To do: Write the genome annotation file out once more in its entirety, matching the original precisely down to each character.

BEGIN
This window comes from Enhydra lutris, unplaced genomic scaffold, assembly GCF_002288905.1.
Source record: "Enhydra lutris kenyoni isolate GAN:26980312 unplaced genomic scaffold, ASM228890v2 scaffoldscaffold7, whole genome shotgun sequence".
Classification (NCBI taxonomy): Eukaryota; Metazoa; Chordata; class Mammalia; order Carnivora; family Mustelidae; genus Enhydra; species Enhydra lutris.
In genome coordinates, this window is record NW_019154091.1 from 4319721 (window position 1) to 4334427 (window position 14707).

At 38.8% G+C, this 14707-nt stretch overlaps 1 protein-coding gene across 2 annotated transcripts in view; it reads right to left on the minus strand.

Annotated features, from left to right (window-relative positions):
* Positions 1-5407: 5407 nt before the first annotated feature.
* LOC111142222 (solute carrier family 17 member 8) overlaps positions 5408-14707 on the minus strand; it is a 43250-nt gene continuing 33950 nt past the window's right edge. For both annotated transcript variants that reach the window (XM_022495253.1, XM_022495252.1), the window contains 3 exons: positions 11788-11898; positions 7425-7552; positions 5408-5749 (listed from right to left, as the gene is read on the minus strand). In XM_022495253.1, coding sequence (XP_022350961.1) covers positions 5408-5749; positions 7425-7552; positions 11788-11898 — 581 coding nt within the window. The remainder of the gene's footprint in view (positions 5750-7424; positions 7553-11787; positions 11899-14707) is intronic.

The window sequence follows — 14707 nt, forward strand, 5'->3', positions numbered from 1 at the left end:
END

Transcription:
This window comes from Enhydra lutris, unplaced genomic scaffold, assembly GCF_002288905.1.
Source record: "Enhydra lutris kenyoni isolate GAN:26980312 unplaced genomic scaffold, ASM228890v2 scaffoldscaffold7, whole genome shotgun sequence".
Classification (NCBI taxonomy): Eukaryota; Metazoa; Chordata; class Mammalia; order Carnivora; family Mustelidae; genus Enhydra; species Enhydra lutris.
In genome coordinates, this window is record NW_019154091.1 from 4319721 (window position 1) to 4334427 (window position 14707).

At 38.8% G+C, this 14707-nt stretch overlaps 1 protein-coding gene across 2 annotated transcripts in view; it reads right to left on the minus strand.

Annotated features, from left to right (window-relative positions):
* Positions 1-5407: 5407 nt before the first annotated feature.
* LOC111142222 (solute carrier family 17 member 8) overlaps positions 5408-14707 on the minus strand; it is a 43250-nt gene continuing 33950 nt past the window's right edge. For both annotated transcript variants that reach the window (XM_022495253.1, XM_022495252.1), the window contains 3 exons: positions 11788-11898; positions 7425-7552; positions 5408-5749 (listed from right to left, as the gene is read on the minus strand). In XM_022495253.1, coding sequence (XP_022350961.1) covers positions 5408-5749; positions 7425-7552; positions 11788-11898 — 581 coding nt within the window. The remainder of the gene's footprint in view (positions 5750-7424; positions 7553-11787; positions 11899-14707) is intronic.

The window sequence follows — 14707 nt, forward strand, 5'->3', positions numbered from 1 at the left end: